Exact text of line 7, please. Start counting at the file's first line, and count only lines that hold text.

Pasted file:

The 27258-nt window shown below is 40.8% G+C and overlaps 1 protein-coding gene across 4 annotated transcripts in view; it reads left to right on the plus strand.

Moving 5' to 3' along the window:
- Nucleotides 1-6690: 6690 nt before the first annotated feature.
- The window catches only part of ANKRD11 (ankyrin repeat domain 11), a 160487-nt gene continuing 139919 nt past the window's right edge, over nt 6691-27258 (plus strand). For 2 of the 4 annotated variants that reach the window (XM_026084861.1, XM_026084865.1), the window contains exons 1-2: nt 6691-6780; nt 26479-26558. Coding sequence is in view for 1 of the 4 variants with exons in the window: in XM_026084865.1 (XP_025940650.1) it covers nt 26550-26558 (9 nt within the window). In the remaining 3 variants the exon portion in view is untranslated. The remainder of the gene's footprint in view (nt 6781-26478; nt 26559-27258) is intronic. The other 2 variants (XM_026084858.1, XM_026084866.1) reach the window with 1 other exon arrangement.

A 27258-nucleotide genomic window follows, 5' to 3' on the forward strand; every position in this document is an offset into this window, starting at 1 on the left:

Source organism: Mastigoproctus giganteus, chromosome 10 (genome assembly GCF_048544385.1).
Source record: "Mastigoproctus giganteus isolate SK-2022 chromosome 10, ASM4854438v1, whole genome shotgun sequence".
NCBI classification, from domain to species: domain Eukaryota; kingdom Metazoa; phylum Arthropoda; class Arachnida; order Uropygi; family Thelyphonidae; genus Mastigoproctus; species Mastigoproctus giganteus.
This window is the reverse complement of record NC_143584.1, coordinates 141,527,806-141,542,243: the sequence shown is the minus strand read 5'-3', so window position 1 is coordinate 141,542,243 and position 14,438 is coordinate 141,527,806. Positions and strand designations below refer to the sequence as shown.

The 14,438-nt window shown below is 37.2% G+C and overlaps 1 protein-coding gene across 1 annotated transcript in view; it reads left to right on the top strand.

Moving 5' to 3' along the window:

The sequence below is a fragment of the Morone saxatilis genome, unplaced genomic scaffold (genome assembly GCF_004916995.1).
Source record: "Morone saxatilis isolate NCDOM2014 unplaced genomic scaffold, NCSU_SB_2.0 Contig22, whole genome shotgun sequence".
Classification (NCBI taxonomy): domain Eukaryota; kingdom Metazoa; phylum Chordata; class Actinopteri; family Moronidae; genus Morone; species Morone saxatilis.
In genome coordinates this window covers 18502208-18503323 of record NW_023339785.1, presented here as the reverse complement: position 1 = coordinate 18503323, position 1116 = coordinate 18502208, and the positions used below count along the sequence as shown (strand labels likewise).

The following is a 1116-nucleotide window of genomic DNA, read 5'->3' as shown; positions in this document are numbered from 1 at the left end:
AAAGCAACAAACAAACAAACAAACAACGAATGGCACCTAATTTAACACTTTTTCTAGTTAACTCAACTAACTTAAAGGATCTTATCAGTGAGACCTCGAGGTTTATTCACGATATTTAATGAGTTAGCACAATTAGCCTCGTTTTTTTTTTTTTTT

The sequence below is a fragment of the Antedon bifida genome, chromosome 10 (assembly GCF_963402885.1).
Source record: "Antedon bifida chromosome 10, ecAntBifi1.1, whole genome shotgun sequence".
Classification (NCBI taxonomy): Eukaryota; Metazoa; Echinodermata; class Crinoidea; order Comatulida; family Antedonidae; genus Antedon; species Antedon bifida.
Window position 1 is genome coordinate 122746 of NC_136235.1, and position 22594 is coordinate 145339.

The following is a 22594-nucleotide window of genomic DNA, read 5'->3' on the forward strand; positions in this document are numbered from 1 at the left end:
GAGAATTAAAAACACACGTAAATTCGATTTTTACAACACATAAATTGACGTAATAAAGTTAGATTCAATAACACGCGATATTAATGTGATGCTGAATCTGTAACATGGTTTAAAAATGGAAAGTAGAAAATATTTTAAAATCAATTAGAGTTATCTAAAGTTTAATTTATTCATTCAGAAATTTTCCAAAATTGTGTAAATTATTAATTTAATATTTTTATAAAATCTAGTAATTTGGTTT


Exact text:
Source record: "Mastigoproctus giganteus isolate SK-2022 chromosome 10, ASM4854438v1, whole genome shotgun sequence".